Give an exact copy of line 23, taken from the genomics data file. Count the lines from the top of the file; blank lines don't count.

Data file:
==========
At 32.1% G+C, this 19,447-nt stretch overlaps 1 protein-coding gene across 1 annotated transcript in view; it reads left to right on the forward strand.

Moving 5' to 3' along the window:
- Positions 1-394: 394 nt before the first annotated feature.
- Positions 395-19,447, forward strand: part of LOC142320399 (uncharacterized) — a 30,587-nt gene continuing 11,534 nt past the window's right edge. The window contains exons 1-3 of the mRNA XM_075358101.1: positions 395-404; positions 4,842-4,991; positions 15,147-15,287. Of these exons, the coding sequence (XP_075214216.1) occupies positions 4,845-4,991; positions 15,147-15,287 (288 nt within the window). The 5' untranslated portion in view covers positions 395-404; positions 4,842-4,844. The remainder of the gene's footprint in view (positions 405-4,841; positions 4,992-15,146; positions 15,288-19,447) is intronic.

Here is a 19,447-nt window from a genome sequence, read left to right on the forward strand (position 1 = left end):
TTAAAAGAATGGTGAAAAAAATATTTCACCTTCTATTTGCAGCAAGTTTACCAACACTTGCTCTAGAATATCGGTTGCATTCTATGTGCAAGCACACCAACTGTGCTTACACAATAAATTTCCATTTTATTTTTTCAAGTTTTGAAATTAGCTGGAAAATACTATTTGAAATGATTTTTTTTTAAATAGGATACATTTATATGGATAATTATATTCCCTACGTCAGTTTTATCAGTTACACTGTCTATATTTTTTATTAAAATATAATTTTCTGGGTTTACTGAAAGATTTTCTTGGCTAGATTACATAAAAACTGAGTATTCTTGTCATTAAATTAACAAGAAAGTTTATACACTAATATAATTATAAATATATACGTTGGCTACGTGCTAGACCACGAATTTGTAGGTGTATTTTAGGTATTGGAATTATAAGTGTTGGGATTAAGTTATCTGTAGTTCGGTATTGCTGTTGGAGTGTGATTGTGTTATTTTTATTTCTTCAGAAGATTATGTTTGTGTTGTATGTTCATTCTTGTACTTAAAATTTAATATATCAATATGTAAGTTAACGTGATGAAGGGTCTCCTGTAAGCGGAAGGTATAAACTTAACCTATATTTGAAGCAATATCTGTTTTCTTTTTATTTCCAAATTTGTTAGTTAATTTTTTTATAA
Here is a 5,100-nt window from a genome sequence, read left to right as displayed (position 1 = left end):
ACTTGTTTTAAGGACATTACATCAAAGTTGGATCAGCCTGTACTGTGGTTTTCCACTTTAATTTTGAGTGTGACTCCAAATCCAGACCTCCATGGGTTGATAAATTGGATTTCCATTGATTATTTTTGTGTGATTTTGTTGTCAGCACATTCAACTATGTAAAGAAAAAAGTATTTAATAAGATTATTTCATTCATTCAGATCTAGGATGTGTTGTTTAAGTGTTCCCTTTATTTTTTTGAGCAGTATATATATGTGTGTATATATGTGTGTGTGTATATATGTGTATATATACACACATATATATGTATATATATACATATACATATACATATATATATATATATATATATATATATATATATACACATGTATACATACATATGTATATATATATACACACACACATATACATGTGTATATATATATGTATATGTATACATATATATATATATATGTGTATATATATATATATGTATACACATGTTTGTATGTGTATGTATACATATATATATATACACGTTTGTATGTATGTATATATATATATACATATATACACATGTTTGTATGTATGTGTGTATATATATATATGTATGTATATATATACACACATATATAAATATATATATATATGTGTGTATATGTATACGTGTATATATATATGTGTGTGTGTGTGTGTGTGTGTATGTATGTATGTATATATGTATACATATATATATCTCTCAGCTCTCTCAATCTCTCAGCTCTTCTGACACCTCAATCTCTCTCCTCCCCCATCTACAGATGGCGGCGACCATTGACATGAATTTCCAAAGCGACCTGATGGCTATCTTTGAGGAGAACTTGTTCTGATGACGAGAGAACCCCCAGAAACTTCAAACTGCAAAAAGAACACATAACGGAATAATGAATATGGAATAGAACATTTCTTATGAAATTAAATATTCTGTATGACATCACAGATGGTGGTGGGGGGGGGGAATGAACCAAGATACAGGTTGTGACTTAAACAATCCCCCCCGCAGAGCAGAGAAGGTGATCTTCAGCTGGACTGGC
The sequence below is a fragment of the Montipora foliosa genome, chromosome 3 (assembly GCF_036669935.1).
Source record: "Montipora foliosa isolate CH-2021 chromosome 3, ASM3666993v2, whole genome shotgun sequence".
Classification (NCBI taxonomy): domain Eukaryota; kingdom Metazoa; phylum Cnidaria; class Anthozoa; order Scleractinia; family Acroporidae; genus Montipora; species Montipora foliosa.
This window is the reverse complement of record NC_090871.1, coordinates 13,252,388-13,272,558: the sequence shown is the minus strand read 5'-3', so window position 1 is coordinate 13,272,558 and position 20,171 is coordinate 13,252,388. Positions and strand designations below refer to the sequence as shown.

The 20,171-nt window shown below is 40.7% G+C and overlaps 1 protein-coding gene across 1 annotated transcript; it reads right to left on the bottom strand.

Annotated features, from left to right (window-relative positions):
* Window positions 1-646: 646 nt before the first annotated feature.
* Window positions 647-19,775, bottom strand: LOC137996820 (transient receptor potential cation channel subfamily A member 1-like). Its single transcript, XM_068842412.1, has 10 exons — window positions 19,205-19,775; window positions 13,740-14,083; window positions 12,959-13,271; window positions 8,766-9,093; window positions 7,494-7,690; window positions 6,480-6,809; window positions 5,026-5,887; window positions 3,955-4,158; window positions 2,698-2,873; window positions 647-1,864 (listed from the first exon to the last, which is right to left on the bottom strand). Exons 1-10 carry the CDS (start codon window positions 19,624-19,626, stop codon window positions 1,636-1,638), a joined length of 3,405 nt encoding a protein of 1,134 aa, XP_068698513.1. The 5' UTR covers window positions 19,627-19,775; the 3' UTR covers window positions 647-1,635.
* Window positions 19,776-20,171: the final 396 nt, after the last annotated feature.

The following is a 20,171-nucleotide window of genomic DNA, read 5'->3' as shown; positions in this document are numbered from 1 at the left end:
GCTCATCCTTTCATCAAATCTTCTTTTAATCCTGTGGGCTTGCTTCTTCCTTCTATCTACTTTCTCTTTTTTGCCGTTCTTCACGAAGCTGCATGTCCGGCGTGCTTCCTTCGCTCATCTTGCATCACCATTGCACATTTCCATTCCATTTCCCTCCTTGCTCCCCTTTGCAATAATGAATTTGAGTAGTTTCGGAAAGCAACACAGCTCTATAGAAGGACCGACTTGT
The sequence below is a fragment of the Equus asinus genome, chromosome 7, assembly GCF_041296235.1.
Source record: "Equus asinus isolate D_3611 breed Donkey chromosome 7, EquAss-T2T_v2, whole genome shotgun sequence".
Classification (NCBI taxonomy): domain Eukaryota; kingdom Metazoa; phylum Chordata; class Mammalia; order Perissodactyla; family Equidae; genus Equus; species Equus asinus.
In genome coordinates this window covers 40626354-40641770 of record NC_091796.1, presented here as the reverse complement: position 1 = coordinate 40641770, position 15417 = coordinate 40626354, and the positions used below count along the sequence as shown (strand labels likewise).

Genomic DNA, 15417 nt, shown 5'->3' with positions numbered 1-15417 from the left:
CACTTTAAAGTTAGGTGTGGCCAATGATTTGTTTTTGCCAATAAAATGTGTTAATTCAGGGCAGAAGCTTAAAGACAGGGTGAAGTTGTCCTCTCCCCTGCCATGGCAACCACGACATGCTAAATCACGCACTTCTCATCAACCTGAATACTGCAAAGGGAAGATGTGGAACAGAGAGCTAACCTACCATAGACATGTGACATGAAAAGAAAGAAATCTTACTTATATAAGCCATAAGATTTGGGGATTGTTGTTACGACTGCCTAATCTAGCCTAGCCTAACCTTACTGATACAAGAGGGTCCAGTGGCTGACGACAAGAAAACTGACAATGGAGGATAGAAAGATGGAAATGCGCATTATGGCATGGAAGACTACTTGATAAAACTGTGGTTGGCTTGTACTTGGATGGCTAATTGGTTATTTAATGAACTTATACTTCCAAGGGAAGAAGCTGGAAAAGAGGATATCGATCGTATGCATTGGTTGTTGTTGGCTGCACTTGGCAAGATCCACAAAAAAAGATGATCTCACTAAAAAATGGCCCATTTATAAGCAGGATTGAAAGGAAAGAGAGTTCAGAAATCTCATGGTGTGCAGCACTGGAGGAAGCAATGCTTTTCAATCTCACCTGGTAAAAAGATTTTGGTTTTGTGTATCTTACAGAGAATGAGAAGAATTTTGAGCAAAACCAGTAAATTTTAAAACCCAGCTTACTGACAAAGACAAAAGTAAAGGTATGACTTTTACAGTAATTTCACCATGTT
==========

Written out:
In genome coordinates this window covers 40626354-40641770 of record NC_091796.1, presented here as the reverse complement: position 1 = coordinate 40641770, position 15417 = coordinate 40626354, and the positions used below count along the sequence as shown (strand labels likewise).